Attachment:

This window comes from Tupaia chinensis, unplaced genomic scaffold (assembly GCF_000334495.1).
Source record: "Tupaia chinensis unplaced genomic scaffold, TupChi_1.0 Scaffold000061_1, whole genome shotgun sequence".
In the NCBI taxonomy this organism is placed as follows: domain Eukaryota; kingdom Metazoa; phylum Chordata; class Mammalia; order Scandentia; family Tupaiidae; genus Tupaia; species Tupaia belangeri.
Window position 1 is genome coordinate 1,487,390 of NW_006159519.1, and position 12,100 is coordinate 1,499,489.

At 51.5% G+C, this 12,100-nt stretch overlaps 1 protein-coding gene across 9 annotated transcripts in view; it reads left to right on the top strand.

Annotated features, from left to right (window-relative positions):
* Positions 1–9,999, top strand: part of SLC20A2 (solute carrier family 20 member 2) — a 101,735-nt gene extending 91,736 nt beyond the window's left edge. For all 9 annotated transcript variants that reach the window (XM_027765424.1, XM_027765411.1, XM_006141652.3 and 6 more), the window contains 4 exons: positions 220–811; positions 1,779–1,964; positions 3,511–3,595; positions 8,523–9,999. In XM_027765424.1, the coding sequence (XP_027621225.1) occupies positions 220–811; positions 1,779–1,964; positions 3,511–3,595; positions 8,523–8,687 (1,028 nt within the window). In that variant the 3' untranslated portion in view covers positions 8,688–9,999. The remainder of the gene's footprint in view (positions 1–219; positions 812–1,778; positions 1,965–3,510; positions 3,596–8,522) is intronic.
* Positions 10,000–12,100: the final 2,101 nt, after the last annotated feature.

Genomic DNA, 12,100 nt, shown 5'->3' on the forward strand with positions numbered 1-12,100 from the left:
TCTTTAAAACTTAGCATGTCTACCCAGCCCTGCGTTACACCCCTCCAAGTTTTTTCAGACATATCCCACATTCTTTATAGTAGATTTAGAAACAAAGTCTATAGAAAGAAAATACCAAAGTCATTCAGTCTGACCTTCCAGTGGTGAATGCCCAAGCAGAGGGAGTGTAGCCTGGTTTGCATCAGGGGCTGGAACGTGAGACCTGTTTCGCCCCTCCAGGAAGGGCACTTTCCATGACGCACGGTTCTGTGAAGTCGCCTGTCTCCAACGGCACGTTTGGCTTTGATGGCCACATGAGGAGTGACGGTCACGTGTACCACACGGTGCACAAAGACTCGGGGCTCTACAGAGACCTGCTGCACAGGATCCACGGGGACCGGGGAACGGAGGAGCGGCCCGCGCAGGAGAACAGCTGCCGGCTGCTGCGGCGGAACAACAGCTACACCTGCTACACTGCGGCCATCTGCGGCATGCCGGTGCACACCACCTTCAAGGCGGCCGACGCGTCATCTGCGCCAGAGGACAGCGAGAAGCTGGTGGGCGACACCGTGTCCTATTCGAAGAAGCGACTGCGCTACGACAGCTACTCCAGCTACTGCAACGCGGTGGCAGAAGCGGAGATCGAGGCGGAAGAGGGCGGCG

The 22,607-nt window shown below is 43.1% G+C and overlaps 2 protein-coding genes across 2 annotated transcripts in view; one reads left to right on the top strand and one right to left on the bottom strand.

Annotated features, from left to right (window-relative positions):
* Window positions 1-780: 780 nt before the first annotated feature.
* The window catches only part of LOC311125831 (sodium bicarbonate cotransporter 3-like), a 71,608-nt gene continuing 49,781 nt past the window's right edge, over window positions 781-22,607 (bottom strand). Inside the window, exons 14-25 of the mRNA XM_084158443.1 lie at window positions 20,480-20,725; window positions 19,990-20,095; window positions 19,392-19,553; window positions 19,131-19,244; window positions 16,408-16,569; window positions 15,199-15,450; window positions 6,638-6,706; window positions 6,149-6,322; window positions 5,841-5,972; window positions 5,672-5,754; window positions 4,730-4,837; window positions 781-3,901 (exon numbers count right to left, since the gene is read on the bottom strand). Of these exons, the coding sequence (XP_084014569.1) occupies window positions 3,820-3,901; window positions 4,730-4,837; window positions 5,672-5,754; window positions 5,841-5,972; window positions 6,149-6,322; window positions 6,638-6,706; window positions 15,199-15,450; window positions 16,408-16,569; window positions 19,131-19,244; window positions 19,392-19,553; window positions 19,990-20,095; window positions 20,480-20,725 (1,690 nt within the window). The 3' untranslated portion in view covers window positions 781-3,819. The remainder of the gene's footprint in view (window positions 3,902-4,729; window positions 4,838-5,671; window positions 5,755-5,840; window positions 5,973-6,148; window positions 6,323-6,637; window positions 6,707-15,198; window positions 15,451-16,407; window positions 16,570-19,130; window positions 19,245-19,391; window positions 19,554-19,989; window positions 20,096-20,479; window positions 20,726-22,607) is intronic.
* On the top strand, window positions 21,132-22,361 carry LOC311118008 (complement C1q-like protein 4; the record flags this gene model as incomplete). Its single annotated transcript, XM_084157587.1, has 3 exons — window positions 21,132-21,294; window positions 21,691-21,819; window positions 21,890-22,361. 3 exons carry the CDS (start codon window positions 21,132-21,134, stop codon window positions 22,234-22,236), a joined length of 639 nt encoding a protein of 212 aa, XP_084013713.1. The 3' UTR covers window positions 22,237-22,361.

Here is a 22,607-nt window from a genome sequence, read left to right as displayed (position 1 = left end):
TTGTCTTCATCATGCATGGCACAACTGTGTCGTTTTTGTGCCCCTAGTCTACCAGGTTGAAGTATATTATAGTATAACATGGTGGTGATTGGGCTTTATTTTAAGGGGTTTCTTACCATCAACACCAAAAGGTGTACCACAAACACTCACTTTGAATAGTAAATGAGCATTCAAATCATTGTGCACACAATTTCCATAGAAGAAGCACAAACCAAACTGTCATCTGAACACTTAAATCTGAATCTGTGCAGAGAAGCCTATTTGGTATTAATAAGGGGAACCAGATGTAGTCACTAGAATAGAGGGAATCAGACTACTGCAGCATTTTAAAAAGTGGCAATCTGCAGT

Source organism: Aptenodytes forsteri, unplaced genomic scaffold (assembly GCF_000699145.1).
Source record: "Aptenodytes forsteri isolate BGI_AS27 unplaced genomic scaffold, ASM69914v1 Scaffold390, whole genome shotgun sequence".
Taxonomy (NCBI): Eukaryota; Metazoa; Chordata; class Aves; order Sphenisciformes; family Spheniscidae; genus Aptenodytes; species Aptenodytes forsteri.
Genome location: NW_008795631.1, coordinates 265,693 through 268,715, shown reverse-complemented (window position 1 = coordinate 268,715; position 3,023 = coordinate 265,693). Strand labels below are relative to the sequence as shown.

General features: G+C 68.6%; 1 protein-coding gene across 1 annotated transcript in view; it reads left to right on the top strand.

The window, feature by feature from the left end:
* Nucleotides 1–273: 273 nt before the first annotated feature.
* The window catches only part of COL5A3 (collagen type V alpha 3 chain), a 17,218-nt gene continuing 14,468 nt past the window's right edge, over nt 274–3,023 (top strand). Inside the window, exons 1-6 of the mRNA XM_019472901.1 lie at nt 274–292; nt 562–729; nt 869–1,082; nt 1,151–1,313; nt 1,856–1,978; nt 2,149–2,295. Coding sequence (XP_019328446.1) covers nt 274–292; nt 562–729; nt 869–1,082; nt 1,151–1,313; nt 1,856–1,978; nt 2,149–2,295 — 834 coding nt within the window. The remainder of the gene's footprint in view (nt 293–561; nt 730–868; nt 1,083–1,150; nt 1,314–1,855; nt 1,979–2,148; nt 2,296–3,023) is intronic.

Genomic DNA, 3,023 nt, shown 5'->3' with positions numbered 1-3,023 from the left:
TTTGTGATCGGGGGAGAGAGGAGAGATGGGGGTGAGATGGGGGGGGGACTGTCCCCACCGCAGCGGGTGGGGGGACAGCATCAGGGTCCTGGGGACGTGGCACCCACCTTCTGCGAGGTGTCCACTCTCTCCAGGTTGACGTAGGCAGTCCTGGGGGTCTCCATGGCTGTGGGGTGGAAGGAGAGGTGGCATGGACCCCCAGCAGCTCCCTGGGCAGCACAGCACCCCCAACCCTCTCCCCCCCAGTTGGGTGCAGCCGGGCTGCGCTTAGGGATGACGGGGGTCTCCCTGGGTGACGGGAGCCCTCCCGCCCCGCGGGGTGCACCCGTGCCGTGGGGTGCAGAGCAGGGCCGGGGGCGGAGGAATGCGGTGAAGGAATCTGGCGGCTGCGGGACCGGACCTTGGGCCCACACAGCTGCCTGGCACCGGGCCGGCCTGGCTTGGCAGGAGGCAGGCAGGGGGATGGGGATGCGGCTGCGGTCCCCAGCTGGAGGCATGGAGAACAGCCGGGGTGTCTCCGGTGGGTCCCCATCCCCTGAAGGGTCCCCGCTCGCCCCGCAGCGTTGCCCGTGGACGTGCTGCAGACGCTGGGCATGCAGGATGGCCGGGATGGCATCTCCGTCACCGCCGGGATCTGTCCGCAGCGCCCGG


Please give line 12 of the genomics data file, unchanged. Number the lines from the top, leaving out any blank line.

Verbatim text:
Annotated features, from left to right (window-relative positions):